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If you are not sure what to look for during a venue showround don’t worry here is some more useful information from the MIA to help.

Get the venue right and you are at least half way to organising a successful event. As well as it being a venue that appeals to the types of delegates that are attending the event, you will also need to assess the location, accessibility of facilities in particular whether they are accessible for disabled and able bodied delegates alike and ease of access to the venue.

Dependent upon your organisations Social and Corporate Responsibility commitment you may also need to consider environmental and sustainability issues. So be prepared to visit several venues for a showround before you make your choice.

Get to Know the Team

You will rely on the venue for a large proportion of the event delivery, so you need to be sure the venue team are people you can rely on.

Their enthusiasm and willingness to be flexible to your needs is as important as their experience, so make sure you talk to them during your time with them, get to know them as much as you can and don’t be afraid to ask as many questions as you need.

During the showround observe the venue’s employees as they go about their duties, are they courteous, conscientious and are they dressed smartly. You are perfectly entitled to ask them questions too, but you should bear in mind they have a job to do, so don’t expect them to talk to you at great length.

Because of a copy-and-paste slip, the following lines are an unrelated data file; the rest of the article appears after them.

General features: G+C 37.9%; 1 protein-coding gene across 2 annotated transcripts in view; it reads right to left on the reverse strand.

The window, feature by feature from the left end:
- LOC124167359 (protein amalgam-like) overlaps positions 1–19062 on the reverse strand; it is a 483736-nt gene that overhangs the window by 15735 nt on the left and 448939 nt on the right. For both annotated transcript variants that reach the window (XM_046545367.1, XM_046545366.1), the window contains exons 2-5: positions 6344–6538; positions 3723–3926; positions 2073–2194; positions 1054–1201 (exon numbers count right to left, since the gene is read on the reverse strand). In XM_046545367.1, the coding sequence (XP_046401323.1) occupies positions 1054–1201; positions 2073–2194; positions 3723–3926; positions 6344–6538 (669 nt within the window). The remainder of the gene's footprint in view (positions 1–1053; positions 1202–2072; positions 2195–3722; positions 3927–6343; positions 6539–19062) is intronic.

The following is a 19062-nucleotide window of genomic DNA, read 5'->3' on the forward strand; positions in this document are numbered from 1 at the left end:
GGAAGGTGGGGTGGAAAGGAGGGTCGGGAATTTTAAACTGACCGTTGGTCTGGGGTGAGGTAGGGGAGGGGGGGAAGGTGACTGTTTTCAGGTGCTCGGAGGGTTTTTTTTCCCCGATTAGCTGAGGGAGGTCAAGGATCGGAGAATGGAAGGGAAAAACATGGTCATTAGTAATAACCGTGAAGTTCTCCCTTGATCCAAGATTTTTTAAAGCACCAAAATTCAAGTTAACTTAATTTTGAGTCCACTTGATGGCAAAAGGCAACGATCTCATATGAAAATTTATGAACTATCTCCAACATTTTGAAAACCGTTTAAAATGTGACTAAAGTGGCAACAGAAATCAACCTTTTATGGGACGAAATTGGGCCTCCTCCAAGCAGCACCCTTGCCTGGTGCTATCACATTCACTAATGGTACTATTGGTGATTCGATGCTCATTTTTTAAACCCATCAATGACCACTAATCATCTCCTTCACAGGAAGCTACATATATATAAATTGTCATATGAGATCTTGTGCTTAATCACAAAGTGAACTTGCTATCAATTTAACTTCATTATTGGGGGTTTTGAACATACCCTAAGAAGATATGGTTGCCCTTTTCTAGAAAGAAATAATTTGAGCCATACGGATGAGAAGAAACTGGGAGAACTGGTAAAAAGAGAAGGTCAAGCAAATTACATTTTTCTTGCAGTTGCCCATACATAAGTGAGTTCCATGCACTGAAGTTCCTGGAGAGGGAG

Do You Like it There?

All the time be aware of the venue’s ambience in every area the delegates will be, especially dining areas. Are they clean and well maintained, are they calm and without obvious distraction both inside and out, are there any strange, off-putting smells. In general, is it a pleasant place to be; would you like to spend a day there?

Presentation Capabilities

By the time you begin to select a venue you should be aware of most of the facilities you will need, so make sure you check all aspects of your event programme will be possible at the venues you visit.

Ask for a demonstration of technical equipment; does the sound system cover the whole room evenly? Does the venue have the infrastructure to support any audio visual equipment you may be bringing in? Can the stage be seen clearly from all angles?

Residential Considerations If it’s a residential event you will need to view the bedrooms and ensure they are appropriate for the delegates that will be using them. Again, consider the delegates profile, if they are prominent, high earners, you will probably need five star accommodation.

The same rules apply, look for signs of cleanliness and maintenance, make a list of in room facilities so that you can compare all the venues on your short list; try and get a feel for how comfortable and amenable your guests’ stay will be.

 

See Also

Know your Event Objectives

Sustainable Site Selection for your next Event

 

Jane used her extensive knowledge of the meetings industry to spearhead the development of AIM, the national quality standard for the meetings industry, which was launched in April 2007. AIM brings the reassurance of a quantifiable universal quality mark to buyers in the meetings industry. It's an initiative that will drive continuous improvement, as meetings venues and suppliers aim to progress through its three levels, in order to achieve competitive advantage.
Jane Longhurst
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